Back to the Information Hub

Looking at Old Masters and attempting to reproduce them can give a great insight into the way paintings are put together. We can see how great Artists approached perspective, colour or light, get a feel for the way they actually applied the paint or improve our own compositions by carefully copying how they set out theirs. It is also great fun!

A copy of Camille

In a past post, Peter tackled a copy of Camille by Van Gogh to explore the type of colours and the layering of colour that Van Gogh used as well as to demonstrate how to ‘grid up’ when copying an image.

In this post, I looked at Michelangelo’s ‘Libyan Sybil’ from his Sistine Chapel masterpiece to explore how Michelangelo dealt with muscle tone and skin colouring and also to experiment with grisaille underpainting. Grisaille is monochrome painting, usually in shades of grey, that can be used as underpainting or, as Michelangelo himself used in areas of the chapel ceiling, left as it is to mimic ornately carved stonework.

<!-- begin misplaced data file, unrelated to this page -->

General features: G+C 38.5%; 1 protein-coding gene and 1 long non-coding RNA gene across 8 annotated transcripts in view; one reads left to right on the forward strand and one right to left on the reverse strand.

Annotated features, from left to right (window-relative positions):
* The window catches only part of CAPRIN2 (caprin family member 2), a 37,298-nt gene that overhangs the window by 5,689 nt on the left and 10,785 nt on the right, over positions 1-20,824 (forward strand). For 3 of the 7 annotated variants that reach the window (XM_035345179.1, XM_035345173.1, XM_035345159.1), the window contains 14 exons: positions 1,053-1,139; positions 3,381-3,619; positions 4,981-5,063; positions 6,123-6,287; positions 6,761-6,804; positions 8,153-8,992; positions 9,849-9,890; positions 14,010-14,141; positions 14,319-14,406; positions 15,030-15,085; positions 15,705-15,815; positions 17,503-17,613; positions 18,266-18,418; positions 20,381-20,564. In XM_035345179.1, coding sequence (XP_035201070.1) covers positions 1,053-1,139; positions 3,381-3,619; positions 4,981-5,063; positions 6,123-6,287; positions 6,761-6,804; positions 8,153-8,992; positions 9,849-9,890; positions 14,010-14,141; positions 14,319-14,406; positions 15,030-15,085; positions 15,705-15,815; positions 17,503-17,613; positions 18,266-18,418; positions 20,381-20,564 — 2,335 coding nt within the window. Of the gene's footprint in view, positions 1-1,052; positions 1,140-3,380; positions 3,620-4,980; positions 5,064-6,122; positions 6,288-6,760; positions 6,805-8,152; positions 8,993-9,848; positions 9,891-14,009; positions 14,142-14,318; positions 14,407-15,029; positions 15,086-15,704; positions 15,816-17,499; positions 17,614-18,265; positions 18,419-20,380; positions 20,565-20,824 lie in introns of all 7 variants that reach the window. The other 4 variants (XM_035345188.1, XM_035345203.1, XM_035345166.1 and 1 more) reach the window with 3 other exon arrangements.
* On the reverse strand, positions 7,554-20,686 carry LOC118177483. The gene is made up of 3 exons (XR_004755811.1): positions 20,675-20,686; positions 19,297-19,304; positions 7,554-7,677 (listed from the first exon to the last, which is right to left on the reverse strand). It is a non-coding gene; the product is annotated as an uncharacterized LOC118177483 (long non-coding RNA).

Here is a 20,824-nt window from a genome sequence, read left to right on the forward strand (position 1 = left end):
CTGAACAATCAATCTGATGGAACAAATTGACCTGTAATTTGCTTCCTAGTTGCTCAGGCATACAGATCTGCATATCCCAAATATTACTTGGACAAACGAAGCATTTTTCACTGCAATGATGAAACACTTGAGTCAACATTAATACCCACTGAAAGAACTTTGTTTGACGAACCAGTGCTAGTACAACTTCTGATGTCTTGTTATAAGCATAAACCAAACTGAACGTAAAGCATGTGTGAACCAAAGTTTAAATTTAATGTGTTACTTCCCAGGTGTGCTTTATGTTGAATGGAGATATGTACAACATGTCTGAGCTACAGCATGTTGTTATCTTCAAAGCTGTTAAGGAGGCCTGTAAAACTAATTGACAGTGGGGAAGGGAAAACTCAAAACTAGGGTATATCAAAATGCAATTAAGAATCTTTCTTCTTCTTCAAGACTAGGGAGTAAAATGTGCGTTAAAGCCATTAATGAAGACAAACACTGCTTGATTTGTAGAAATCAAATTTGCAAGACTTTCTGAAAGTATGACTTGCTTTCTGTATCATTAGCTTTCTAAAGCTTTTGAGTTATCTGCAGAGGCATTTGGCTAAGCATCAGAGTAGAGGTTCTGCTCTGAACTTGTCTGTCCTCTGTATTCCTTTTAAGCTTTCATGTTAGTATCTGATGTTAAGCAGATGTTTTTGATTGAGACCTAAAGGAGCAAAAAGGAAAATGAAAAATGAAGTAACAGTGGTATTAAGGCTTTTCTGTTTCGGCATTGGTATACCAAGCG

A grisaille version of the Libyan Sybil

Limiting the palette focuses the mind on just form and the light falling on it as there is no colour theer to define edges, curves and depth.

Next Step

Once happy with the drawing and tonal values, you can then start adding colour just like tinting a black and white photo!

Continuing to add colour

For this piece, I used oil on gessoed wood so applied the colour in glazes of oil colour, linseed oil and a little turps. Dry brushing Acrylic colour over an Acrylic grisaille works really nicely too and is, of course, a lot quicker!

The finished copy

Why not give it a go as it really is a great way to learn a few more skills to transfer to your own Artwork!